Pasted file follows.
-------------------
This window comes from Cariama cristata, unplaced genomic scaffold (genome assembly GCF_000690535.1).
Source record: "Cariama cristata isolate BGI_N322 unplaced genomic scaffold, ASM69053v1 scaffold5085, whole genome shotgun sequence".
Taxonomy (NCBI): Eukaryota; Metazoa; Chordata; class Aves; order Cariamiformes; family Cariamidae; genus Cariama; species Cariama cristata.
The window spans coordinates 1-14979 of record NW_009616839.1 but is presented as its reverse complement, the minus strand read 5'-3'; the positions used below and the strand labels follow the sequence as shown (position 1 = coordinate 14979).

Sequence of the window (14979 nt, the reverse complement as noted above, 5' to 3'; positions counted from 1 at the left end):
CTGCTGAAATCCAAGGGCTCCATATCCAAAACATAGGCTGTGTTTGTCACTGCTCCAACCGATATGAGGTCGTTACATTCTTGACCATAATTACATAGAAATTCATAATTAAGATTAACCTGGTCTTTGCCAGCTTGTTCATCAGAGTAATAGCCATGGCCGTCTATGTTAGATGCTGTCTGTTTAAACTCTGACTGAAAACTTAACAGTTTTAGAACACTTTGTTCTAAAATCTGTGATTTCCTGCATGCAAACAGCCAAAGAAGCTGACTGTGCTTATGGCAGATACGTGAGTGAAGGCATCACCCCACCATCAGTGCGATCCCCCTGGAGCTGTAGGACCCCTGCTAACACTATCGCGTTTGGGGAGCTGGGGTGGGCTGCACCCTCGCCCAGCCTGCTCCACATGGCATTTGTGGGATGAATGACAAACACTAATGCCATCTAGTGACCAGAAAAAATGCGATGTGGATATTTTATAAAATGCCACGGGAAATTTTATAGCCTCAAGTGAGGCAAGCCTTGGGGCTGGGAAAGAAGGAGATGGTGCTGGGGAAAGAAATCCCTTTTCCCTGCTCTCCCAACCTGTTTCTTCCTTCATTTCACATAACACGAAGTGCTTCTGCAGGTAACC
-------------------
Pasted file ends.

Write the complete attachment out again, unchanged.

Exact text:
This window comes from Cariama cristata, unplaced genomic scaffold (genome assembly GCF_000690535.1).
Source record: "Cariama cristata isolate BGI_N322 unplaced genomic scaffold, ASM69053v1 scaffold5085, whole genome shotgun sequence".
Taxonomy (NCBI): Eukaryota; Metazoa; Chordata; class Aves; order Cariamiformes; family Cariamidae; genus Cariama; species Cariama cristata.
The window spans coordinates 1-14979 of record NW_009616839.1 but is presented as its reverse complement, the minus strand read 5'-3'; the positions used below and the strand labels follow the sequence as shown (position 1 = coordinate 14979).

Sequence of the window (14979 nt, the reverse complement as noted above, 5' to 3'; positions counted from 1 at the left end):
CTGCTGAAATCCAAGGGCTCCATATCCAAAACATAGGCTGTGTTTGTCACTGCTCCAACCGATATGAGGTCGTTACATTCTTGACCATAATTACATAGAAATTCATAATTAAGATTAACCTGGTCTTTGCCAGCTTGTTCATCAGAGTAATAGCCATGGCCGTCTATGTTAGATGCTGTCTGTTTAAACTCTGACTGAAAACTTAACAGTTTTAGAACACTTTGTTCTAAAATCTGTGATTTCCTGCATGCAAACAGCCAAAGAAGCTGACTGTGCTTATGGCAGATACGTGAGTGAAGGCATCACCCCACCATCAGTGCGATCCCCCTGGAGCTGTAGGACCCCTGCTAACACTATCGCGTTTGGGGAGCTGGGGTGGGCTGCACCCTCGCCCAGCCTGCTCCACATGGCATTTGTGGGATGAATGACAAACACTAATGCCATCTAGTGACCAGAAAAAATGCGATGTGGATATTTTATAAAATGCCACGGGAAATTTTATAGCCTCAAGTGAGGCAAGCCTTGGGGCTGGGAAAGAAGGAGATGGTGCTGGGGAAAGAAATCCCTTTTCCCTGCTCTCCCAACCTGTTTCTTCCTTCATTTCACATAACACGAAGTGCTTCTGCAGGTAACC